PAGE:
Cryogas Express began setting new industry standards almost from the day the company commenced operation, it claims, and can now boast the first successful bulk argon delivery across 4,800 km of Southern Africa.
The cross-African adventure was undertaken for its newest customer Chemigas, situated in Nairobi, Kenya, to whom the challenge of shipping argon from South Africa previously seemed futile and very expensive.
In three previous attempts, two by sea and one by road, the company’s Isotainer transported only a total of three tonnes of usable argon – more than 40 tonnes having been lost to boil-off in transit.
With the entire route spanning five countries, across the Zambezi River by ferry at Kazungula and passing within 80km of Africa’s highest mountain peak, Kilimanjaro, the shipment was driven by a single driver in 7.5 days, escorted by Cryogas Express Managing Director Graham Hunter in his 4x4 vehicle.
Night driving is regarded as too dangerous because of the ever-present risk of wild animals, domestic animals, motor bikes, bicycles, un-roadworthy vehicles, potholes and fallen away road edges en route.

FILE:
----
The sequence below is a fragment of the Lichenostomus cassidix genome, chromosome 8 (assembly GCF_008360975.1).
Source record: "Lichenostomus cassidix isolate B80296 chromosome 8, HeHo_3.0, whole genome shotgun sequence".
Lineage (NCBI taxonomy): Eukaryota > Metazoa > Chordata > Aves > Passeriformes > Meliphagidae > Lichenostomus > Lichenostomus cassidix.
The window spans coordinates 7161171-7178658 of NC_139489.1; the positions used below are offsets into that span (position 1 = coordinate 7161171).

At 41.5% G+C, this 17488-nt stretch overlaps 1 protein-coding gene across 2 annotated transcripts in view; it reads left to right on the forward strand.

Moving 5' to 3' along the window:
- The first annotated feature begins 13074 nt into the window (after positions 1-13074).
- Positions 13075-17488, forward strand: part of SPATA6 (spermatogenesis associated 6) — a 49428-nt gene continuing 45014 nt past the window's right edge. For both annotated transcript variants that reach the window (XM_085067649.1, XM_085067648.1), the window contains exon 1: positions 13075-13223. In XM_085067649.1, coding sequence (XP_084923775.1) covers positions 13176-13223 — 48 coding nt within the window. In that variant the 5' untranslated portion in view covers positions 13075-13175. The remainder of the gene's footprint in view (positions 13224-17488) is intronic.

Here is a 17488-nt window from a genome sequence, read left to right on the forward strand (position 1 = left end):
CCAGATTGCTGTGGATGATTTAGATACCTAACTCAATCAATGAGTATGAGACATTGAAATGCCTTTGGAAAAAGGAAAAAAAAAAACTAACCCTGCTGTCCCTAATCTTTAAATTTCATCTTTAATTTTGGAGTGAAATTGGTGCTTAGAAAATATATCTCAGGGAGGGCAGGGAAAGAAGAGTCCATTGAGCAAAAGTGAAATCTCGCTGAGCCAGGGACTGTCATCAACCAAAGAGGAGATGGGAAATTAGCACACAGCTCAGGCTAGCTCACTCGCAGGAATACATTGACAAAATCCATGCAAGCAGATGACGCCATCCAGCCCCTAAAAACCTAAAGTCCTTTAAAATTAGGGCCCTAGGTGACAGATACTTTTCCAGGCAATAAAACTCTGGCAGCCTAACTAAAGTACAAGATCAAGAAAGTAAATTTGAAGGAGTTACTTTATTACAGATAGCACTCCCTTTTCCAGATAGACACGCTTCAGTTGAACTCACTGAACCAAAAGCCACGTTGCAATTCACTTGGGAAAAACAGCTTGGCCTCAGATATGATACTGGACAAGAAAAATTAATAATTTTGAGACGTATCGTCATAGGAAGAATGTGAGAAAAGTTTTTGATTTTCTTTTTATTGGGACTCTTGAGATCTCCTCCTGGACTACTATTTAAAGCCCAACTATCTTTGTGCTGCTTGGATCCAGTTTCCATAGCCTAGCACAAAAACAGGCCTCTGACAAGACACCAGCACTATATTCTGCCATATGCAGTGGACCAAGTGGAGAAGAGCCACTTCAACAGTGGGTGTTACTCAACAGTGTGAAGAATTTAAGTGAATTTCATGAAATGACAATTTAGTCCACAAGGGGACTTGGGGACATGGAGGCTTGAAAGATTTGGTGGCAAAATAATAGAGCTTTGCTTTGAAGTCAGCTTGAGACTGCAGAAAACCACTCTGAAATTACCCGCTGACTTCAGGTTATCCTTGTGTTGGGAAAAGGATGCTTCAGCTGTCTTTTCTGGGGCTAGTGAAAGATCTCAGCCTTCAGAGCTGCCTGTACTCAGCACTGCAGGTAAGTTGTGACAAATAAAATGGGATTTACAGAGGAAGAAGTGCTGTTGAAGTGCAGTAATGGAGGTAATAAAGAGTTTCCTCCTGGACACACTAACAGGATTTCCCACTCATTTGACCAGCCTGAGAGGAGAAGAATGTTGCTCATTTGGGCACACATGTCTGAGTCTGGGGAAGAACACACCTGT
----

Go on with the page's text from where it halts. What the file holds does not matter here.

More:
Hence, the delivery was made during daylight hours only.
Superior insulation efficiency of the three bar tanker built by Rand Air and Gas, a subsidiary PSV Holdings Ltd. in Johannesburg, South Africa, preserved over 80% of the 24 tonne load and the losses were less than 5 tonnes.
Daily progress averaged 600km at 55kph including rest stops, Cryogas Express explained. Around 16 hours were spent waiting at border posts and there was a half-day delay while an engine-brake problem was repaired.
Hunter is confident that by using the company’s high pressure (23 bar) cryogenic tanker in future, boil-off losses can be eliminated completely. He told gasworld, “The rate of pressure increase observed on this trip, with mid-summer ambient temperatures of up to 36°C, was only 0.7 bar per day. This implies that starting with a load pressure of 0.5 bar we will have 32 days before the design pressure is exceeded.”